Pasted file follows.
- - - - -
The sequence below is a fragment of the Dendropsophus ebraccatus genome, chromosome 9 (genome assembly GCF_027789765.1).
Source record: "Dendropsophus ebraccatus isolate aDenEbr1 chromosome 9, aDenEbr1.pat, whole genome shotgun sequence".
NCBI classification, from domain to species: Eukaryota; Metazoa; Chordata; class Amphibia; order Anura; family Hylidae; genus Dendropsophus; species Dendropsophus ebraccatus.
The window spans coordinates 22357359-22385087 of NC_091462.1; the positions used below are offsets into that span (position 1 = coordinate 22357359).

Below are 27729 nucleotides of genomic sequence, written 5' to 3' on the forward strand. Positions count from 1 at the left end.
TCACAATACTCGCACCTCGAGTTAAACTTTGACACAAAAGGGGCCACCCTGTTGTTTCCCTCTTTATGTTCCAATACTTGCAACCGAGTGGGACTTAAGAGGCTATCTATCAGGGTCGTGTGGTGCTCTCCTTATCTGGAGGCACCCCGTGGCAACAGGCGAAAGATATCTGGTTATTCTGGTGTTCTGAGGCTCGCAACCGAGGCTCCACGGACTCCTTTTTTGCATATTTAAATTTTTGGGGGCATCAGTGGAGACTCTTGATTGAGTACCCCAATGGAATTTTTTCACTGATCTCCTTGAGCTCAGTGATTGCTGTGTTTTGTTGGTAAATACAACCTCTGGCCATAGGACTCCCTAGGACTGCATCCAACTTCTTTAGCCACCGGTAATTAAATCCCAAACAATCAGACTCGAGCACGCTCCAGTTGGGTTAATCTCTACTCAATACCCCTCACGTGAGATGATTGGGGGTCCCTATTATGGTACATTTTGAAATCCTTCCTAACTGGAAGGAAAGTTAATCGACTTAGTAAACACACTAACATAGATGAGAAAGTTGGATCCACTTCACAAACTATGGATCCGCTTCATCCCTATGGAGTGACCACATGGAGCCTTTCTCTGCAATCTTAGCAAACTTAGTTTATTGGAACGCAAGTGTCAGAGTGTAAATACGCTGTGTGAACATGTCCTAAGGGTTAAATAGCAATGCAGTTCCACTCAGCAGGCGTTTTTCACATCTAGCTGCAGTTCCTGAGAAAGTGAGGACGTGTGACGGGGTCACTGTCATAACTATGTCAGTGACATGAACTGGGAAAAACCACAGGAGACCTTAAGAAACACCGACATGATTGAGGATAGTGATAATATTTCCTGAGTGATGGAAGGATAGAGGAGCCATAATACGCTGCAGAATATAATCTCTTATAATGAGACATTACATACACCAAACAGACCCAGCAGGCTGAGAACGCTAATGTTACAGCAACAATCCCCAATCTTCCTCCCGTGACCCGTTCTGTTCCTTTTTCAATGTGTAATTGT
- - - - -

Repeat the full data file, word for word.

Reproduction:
The sequence below is a fragment of the Dendropsophus ebraccatus genome, chromosome 9 (genome assembly GCF_027789765.1).
Source record: "Dendropsophus ebraccatus isolate aDenEbr1 chromosome 9, aDenEbr1.pat, whole genome shotgun sequence".
NCBI classification, from domain to species: Eukaryota; Metazoa; Chordata; class Amphibia; order Anura; family Hylidae; genus Dendropsophus; species Dendropsophus ebraccatus.
The window spans coordinates 22357359-22385087 of NC_091462.1; the positions used below are offsets into that span (position 1 = coordinate 22357359).

Below are 27729 nucleotides of genomic sequence, written 5' to 3' on the forward strand. Positions count from 1 at the left end.
TCACAATACTCGCACCTCGAGTTAAACTTTGACACAAAAGGGGCCACCCTGTTGTTTCCCTCTTTATGTTCCAATACTTGCAACCGAGTGGGACTTAAGAGGCTATCTATCAGGGTCGTGTGGTGCTCTCCTTATCTGGAGGCACCCCGTGGCAACAGGCGAAAGATATCTGGTTATTCTGGTGTTCTGAGGCTCGCAACCGAGGCTCCACGGACTCCTTTTTTGCATATTTAAATTTTTGGGGGCATCAGTGGAGACTCTTGATTGAGTACCCCAATGGAATTTTTTCACTGATCTCCTTGAGCTCAGTGATTGCTGTGTTTTGTTGGTAAATACAACCTCTGGCCATAGGACTCCCTAGGACTGCATCCAACTTCTTTAGCCACCGGTAATTAAATCCCAAACAATCAGACTCGAGCACGCTCCAGTTGGGTTAATCTCTACTCAATACCCCTCACGTGAGATGATTGGGGGTCCCTATTATGGTACATTTTGAAATCCTTCCTAACTGGAAGGAAAGTTAATCGACTTAGTAAACACACTAACATAGATGAGAAAGTTGGATCCACTTCACAAACTATGGATCCGCTTCATCCCTATGGAGTGACCACATGGAGCCTTTCTCTGCAATCTTAGCAAACTTAGTTTATTGGAACGCAAGTGTCAGAGTGTAAATACGCTGTGTGAACATGTCCTAAGGGTTAAATAGCAATGCAGTTCCACTCAGCAGGCGTTTTTCACATCTAGCTGCAGTTCCTGAGAAAGTGAGGACGTGTGACGGGGTCACTGTCATAACTATGTCAGTGACATGAACTGGGAAAAACCACAGGAGACCTTAAGAAACACCGACATGATTGAGGATAGTGATAATATTTCCTGAGTGATGGAAGGATAGAGGAGCCATAATACGCTGCAGAATATAATCTCTTATAATGAGACATTACATACACCAAACAGACCCAGCAGGCTGAGAACGCTAATGTTACAGCAACAATCCCCAATCTTCCTCCCGTGACCCGTTCTGTTCCTTTTTCAATGTGTAATTGT